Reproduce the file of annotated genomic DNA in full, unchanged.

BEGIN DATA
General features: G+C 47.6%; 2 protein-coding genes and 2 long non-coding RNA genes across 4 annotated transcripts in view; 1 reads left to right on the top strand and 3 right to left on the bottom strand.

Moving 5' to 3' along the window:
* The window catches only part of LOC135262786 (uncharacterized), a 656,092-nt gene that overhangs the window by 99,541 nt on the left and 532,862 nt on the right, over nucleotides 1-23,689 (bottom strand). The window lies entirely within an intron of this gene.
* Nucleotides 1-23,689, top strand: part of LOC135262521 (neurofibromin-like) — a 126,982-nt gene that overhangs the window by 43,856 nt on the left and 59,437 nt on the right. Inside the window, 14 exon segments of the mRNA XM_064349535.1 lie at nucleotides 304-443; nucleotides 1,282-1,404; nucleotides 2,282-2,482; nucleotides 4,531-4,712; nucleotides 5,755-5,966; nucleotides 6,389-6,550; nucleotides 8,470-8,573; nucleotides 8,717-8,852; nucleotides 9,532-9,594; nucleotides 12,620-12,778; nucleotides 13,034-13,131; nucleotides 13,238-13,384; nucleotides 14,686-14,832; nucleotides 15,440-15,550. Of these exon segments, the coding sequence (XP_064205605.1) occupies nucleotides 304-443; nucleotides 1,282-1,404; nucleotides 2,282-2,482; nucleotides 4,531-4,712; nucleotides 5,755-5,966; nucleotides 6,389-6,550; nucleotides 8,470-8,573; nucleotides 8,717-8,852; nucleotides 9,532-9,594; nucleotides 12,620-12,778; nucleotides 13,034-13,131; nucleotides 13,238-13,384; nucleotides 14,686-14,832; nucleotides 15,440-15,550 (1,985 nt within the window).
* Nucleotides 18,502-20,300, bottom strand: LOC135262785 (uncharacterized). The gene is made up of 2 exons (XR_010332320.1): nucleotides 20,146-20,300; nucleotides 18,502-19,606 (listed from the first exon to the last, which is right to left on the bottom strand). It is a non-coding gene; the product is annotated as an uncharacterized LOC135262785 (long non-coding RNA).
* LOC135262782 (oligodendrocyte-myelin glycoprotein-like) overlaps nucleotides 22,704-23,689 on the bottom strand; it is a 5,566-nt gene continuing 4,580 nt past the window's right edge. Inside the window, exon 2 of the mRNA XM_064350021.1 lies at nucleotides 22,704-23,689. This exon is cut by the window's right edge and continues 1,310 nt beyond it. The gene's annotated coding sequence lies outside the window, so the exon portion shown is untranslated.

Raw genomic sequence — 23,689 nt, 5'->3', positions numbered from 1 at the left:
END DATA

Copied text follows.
General features: G+C 47.6%; 2 protein-coding genes and 2 long non-coding RNA genes across 4 annotated transcripts in view; 1 reads left to right on the top strand and 3 right to left on the bottom strand.

Moving 5' to 3' along the window:
* The window catches only part of LOC135262786 (uncharacterized), a 656,092-nt gene that overhangs the window by 99,541 nt on the left and 532,862 nt on the right, over nucleotides 1-23,689 (bottom strand). The window lies entirely within an intron of this gene.
* Nucleotides 1-23,689, top strand: part of LOC135262521 (neurofibromin-like) — a 126,982-nt gene that overhangs the window by 43,856 nt on the left and 59,437 nt on the right. Inside the window, 14 exon segments of the mRNA XM_064349535.1 lie at nucleotides 304-443; nucleotides 1,282-1,404; nucleotides 2,282-2,482; nucleotides 4,531-4,712; nucleotides 5,755-5,966; nucleotides 6,389-6,550; nucleotides 8,470-8,573; nucleotides 8,717-8,852; nucleotides 9,532-9,594; nucleotides 12,620-12,778; nucleotides 13,034-13,131; nucleotides 13,238-13,384; nucleotides 14,686-14,832; nucleotides 15,440-15,550. Of these exon segments, the coding sequence (XP_064205605.1) occupies nucleotides 304-443; nucleotides 1,282-1,404; nucleotides 2,282-2,482; nucleotides 4,531-4,712; nucleotides 5,755-5,966; nucleotides 6,389-6,550; nucleotides 8,470-8,573; nucleotides 8,717-8,852; nucleotides 9,532-9,594; nucleotides 12,620-12,778; nucleotides 13,034-13,131; nucleotides 13,238-13,384; nucleotides 14,686-14,832; nucleotides 15,440-15,550 (1,985 nt within the window).
* Nucleotides 18,502-20,300, bottom strand: LOC135262785 (uncharacterized). The gene is made up of 2 exons (XR_010332320.1): nucleotides 20,146-20,300; nucleotides 18,502-19,606 (listed from the first exon to the last, which is right to left on the bottom strand). It is a non-coding gene; the product is annotated as an uncharacterized LOC135262785 (long non-coding RNA).
* LOC135262782 (oligodendrocyte-myelin glycoprotein-like) overlaps nucleotides 22,704-23,689 on the bottom strand; it is a 5,566-nt gene continuing 4,580 nt past the window's right edge. Inside the window, exon 2 of the mRNA XM_064350021.1 lies at nucleotides 22,704-23,689. This exon is cut by the window's right edge and continues 1,310 nt beyond it. The gene's annotated coding sequence lies outside the window, so the exon portion shown is untranslated.

Raw genomic sequence — 23,689 nt, 5'->3', positions numbered from 1 at the left: